The district court, however, did not rely on this maximum fee. Instead, the court emphasized the policy of economically administering bankruptcy estates and concluded that the fee should be set "at the lower end of the spectrum of reasonableness." This policy is indeed to be considered in determining a legal fee under the old Bankruptcy Act. In re First Colonial Corp. of America, supra, 544 F.2d at 1299. However, the relevance of this consideration does not authorize the bankruptcy judge to ignore the impact of the Johnson factors. All else being equal, an attorneys fee should be set at the lower end of the spectrum of reasonableness in an action arising under the old Bankruptcy Act; but when each of the relevant Johnson factors weighs in favor of the attorney seeking fees, all else is not equal. Economy is one more consideration, added in bankruptcy cases to the twelve factors already spelled out in Johnson; economy may not serve to displace the Johnson factors.


We recognize that the bankruptcy judge carefully spelled out and discussed each of the Johnson factors before he applied the absolute maximum (or, as did the district court, the principle of economy in bankruptcy proceedings). But the bankruptcy judge does not fulfill the role required of him by First Colonial merely by discussing the Johnson factors; he must apply the various factors and explain how his interpretation of the factors led to his conclusion. As we explained in Davis v. Fletcher, 598 F.2d 469 (5th Cir. 1979):


What we require is not a meaningless exercise in parroting and answering each of Johnson's twelve criteria, but some assurance that the court has arrived at a just compensation based upon appropriate standards.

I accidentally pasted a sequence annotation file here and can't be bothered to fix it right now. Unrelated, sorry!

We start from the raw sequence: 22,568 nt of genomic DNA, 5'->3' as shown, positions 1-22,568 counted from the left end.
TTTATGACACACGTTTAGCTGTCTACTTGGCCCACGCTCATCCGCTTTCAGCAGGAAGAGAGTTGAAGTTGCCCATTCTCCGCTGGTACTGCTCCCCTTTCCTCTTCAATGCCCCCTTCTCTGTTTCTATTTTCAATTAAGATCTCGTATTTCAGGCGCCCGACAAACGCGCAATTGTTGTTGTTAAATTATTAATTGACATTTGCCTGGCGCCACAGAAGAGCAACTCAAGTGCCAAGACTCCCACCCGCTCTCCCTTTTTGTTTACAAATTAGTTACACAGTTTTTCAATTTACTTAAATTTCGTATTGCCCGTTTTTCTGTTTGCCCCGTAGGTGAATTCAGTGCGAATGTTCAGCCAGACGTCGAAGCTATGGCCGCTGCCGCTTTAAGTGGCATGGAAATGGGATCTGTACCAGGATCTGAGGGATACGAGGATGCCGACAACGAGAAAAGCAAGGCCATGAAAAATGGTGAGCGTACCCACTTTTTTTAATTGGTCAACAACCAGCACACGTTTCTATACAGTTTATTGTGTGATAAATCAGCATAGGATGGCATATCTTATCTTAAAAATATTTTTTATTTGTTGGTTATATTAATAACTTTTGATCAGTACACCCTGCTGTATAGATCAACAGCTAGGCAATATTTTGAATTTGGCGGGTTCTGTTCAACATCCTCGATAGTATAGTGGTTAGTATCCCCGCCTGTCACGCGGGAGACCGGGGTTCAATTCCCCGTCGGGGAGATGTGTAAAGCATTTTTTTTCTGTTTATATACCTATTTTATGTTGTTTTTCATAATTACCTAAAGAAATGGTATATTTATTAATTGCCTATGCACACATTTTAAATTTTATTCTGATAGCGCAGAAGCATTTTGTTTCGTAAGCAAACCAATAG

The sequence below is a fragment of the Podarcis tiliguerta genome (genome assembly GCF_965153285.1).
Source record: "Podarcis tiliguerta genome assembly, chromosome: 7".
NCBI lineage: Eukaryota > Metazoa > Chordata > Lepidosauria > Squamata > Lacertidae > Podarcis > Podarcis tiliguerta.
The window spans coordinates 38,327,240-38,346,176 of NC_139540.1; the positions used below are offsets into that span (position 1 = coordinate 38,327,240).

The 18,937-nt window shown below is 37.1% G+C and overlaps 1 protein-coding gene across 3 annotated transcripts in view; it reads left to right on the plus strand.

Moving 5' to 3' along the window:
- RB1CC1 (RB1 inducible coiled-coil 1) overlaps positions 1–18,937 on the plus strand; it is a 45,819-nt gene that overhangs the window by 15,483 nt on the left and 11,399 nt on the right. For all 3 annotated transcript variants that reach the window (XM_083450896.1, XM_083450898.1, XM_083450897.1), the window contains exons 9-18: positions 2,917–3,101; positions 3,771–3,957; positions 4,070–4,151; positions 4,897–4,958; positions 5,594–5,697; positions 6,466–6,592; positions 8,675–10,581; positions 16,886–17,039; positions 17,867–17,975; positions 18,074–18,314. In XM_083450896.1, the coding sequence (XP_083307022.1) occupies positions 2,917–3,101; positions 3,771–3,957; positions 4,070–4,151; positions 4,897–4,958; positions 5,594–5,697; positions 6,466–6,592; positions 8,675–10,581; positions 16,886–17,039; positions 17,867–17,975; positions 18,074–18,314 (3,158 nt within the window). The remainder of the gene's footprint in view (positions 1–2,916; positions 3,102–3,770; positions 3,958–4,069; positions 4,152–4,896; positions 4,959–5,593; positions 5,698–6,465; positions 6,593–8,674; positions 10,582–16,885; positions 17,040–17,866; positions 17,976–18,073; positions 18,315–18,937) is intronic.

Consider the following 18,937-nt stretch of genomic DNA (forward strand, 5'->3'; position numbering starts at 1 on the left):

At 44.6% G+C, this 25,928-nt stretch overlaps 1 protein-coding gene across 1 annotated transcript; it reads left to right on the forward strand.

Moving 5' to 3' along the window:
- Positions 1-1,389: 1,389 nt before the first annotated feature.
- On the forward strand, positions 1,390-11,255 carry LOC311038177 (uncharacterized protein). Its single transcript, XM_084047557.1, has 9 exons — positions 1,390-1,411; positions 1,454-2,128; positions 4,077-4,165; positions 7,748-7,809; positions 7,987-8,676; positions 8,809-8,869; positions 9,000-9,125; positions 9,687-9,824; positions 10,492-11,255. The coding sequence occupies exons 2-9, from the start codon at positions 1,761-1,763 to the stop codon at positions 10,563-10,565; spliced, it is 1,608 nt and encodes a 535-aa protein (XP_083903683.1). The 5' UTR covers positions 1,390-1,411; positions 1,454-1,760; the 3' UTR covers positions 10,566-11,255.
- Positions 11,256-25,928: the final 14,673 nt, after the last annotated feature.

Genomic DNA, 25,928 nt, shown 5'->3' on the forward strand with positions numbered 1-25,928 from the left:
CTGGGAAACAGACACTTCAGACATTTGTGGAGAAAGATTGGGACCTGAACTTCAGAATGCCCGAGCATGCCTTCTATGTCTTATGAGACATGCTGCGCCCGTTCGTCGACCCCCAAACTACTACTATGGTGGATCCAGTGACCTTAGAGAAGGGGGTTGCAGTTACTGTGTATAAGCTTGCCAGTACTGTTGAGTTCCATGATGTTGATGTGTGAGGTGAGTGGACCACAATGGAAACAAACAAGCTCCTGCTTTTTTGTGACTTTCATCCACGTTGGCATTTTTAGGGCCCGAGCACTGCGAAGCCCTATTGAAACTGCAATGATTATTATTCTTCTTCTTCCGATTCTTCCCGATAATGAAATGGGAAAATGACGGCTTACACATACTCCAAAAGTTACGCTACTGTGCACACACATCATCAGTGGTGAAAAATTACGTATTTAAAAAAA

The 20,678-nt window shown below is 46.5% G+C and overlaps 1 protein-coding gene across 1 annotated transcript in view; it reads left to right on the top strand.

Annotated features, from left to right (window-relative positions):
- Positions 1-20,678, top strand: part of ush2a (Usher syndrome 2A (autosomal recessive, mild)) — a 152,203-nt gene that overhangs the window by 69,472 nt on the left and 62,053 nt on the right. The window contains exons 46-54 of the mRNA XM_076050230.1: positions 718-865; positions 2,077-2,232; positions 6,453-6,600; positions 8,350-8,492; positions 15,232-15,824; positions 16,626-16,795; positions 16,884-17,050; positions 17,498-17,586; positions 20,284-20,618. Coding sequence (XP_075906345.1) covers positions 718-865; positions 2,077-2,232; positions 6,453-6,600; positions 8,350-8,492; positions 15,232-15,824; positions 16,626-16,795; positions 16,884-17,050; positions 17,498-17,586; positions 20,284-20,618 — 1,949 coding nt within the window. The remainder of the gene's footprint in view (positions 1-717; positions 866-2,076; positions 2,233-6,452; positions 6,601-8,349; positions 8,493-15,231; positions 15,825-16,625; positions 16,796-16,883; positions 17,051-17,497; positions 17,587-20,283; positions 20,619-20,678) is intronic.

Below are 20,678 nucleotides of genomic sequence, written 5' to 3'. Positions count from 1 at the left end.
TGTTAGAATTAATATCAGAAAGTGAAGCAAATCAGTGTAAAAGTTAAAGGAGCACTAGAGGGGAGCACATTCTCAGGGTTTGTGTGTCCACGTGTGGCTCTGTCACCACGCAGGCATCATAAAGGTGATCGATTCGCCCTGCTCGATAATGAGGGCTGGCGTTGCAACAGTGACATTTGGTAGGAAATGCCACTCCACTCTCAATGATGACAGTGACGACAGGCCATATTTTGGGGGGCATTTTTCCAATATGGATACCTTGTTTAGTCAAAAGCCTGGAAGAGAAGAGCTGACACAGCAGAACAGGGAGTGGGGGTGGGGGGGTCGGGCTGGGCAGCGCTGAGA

598 F.2d at 470-71. See Copper Liquor, Inc. v. Adolph Coors Co., 624 F.2d 575, 582-83 (5th Cir. 1980). In this case we think it clear that the bankruptcy judge has not properly applied the appropriate standards. He found that $40 per hour was a reasonable fee in comparable cases and then reduced that rate to $30 despite the strong concurrence of the Johnson factors in favor of a greater fee. Whether that reduction occurred because of a district court policy, or instead because of a slavish adherence to the principle of economy, the bankruptcy judge seems to have ignored the relevance of the Johnson factors in this case.


Since all the Johnson factors are adequately spelled out in the bankruptcy judge's two opinions, this court may determine on its own a reasonable hourly fee in this case. It has long been settled that appellate courts, like trial courts, are themselves experts as to the reasonableness of an attorneys fee, and that appellate courts may therefore set such fees themselves. E. g., In re TMT Trailer Ferry, Inc., 577 F.2d 1296, 1304 (5th Cir. 1978); Brown v. Culpepper, 561 F.2d 1177, on denial of rehearing from 559 F.2d 274 (5th Cir. 1977). We begin with the testimony before the bankruptcy court as to the reasonable hourly rate for comparable work in Eufaula at the time of these bankruptcy proceedings: each of the witnesses placed that rate at some point between $40 and $50. Along with this testimony, however, we must consider the various Johnson factors as well as the principle of economy in bankruptcy administration. Weighing these factors together, we conclude that Neville should be compensated at a rate of $45 per hour for his out-of-court time. We leave undisturbed the bankruptcy judge's decision to compensate in-court time at a rate of $50 per hour.

B. In the Determination of Compensable Time